As the CEO you play an active role in driving performance improvement across the organization. Yet sales has traditionally been neglected by CEOs. Especially if they did not come up through sales, so here are the six key things CEOs should know about sales.
Do you know where your sales growth is coming from? Is it coming from specific clients? Or verticals? Or markets? If you don't know, it may be in your best interest to get aligned with your sales leader.
Knowing where your sales growth comes from helps you decide where to expand your company, acquire new assets, design new product or service offerings, or pivot when there are less than desirable outcomes.
In any business, you must know who your ideal client is—failing to understand who your ideal client is can cause things to be misinterpreted.
Rather than making a wild guess, take some time to analyze the people or companies with whom you currently conduct business. Look at their size, industry, location, business model and culture. Ask them what attracted them to work with you. This can quickly provide a good overview of who your ideal client may be.
Knowing your ideal client allows you to build your entire business, message, products, services, sales, and support to attract and serve this narrowly defined group.
The sales leader is the person who leads the sales organization to generate predictable and repeatable revenue for the company, correct? That's a lot of responsibility, so it would be ideal if you knew their sales plan.
You will want to know where your sales leader plans to spend their time. Take a closer look at reports required, their time spent in meetings, and on special projects.
You'll want to know what markets, accounts, goals, and their plan of attack to reach those goals. That way, you'll be aligned and understand and can better hold them accountable for those actions and reaching those goals.
Three metrics that you should be looking at are The Big Three: opportunities, close rate/effectiveness, and average deal/account size.
Your opportunities are leading indicators, those activities that typically lead to sales, such as discovery calls or meetings, new "qualified" opportunities, demonstrations (demos) of your product or service, site visits to your company, etc.
Your close rate shows how efficiently the team is performing. It can be determined by selecting a leading indicator that is relative to your business and uncovering what portion should convert into a closed deal. That is your close rate. Here are some examples:
There is no universal standard for a close-rate goal so, you’ll want to discuss this with your sales leader.
Average deal size is based on your type of company; some companies look at average sales, deal, or project size. However, some companies with recurring revenue models might look at average revenue per client, monthly recurring revenue, or yearly recurring revenue. In some cases, a company will look at how many units per order people have, or even gross profit per order or account.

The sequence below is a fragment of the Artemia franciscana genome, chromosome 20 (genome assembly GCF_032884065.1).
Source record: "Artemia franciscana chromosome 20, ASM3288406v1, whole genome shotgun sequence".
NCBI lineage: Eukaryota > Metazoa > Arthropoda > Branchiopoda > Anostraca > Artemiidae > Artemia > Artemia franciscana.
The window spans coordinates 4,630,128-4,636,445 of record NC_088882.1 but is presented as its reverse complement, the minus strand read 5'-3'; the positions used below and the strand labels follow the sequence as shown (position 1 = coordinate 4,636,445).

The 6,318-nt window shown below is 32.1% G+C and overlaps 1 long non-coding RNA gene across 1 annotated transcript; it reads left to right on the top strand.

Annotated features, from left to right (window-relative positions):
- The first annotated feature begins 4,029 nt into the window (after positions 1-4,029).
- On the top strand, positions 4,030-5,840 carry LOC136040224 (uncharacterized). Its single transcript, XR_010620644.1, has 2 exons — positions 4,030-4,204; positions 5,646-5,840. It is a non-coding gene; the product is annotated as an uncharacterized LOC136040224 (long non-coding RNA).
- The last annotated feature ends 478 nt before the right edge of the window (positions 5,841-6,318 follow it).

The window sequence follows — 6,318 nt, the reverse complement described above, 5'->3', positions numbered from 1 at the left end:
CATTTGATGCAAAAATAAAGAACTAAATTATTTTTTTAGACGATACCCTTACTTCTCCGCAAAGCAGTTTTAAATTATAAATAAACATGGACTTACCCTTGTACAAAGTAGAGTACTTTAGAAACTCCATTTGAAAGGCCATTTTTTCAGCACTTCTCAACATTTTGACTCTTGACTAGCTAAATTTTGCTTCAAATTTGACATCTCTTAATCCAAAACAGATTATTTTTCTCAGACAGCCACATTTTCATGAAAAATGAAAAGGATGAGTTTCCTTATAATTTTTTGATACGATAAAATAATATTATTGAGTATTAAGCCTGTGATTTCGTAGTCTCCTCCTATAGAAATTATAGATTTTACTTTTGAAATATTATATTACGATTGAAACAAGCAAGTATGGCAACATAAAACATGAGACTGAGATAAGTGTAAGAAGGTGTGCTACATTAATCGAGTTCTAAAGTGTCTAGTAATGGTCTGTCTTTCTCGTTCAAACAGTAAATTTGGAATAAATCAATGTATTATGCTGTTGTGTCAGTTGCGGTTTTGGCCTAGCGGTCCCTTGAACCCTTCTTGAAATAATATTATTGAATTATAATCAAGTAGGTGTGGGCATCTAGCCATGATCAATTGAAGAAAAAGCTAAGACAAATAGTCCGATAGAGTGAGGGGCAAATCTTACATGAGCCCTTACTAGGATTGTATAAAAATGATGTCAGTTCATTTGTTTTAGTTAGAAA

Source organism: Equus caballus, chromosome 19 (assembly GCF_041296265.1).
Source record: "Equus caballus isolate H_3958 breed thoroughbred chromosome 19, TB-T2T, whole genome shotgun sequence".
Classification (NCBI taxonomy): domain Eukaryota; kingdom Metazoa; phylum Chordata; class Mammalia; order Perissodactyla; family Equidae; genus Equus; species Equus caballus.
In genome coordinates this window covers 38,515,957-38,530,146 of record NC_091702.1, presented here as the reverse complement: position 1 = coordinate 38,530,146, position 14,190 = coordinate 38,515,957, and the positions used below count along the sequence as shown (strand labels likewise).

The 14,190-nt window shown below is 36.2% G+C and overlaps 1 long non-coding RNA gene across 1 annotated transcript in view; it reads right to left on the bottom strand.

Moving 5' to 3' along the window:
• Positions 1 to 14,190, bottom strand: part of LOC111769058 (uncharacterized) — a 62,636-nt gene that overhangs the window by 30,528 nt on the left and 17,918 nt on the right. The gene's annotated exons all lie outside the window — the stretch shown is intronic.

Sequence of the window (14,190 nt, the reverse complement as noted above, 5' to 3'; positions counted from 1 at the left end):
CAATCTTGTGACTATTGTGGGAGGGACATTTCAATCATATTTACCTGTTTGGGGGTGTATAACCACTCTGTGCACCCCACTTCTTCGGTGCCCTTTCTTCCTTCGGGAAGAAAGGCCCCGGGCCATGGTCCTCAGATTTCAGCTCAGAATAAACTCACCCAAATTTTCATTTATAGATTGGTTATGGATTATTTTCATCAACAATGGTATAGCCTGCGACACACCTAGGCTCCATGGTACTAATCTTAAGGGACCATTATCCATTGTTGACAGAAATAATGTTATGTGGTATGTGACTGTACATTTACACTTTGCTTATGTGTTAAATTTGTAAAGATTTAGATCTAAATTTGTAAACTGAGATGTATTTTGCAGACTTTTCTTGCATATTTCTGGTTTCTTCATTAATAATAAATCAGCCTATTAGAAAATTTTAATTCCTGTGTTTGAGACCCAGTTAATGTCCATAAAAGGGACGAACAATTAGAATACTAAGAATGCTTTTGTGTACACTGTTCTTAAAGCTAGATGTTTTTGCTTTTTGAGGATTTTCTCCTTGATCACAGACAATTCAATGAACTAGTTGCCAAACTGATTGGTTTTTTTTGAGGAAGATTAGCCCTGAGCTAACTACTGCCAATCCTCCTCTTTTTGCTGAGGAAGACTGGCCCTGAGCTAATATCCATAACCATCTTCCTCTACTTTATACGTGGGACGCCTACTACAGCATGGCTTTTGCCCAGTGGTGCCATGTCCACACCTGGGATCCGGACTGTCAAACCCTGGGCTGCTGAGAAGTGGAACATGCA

If you don't know these numbers, then get together with your sales leader to have these conversations.
Sales leaders will often get excited about what is going on with accounts and may misinterpret the numbers.
A sales pipeline is a view of all of your opportunities. As such, it will often show everything – from a newly identified opportunity in the first stage of the sales process through to deals ready to close in the final stage. The pipeline can also lead you to believe you have a lot more revenue potential versus what will actually be closed.
On the other hand, a forecast is a smaller segment of your pipeline used to forecast expected revenue in a specific time or stage of the sales process.
You and your sales leader should agree on what you want and need to see. Most CEOs will want to know what they can bank on and don't need to see every opportunity from every stage. That is just noise. But discuss, so you are on the same page as your sales leader.
If you've never worked in sales, you may think all salespeople are the same: extroverted, charismatic, competitive, ambitious, and always on the phone.
But salespeople know that the personalities that make up a sales team are as diverse as those of the prospects they talk to every day. Expressive and amiable, assertive and subtle, insightful and analytical - all of these traits (and more) can be found within your sales organization.
Because of the vast differences in characteristics, there are different roles your salespeople can fit into, such as:
You'll want to know what role your sales team is comprised of and may be looking to hire.
As the CEO, you will benefit from knowing where your sales growth is coming from, who your ideal client is, and your sales leader's plan. You'll also want to know what metrics to keep an eye on, the difference between a pipeline and forecast, and know that not all salespeople are the same.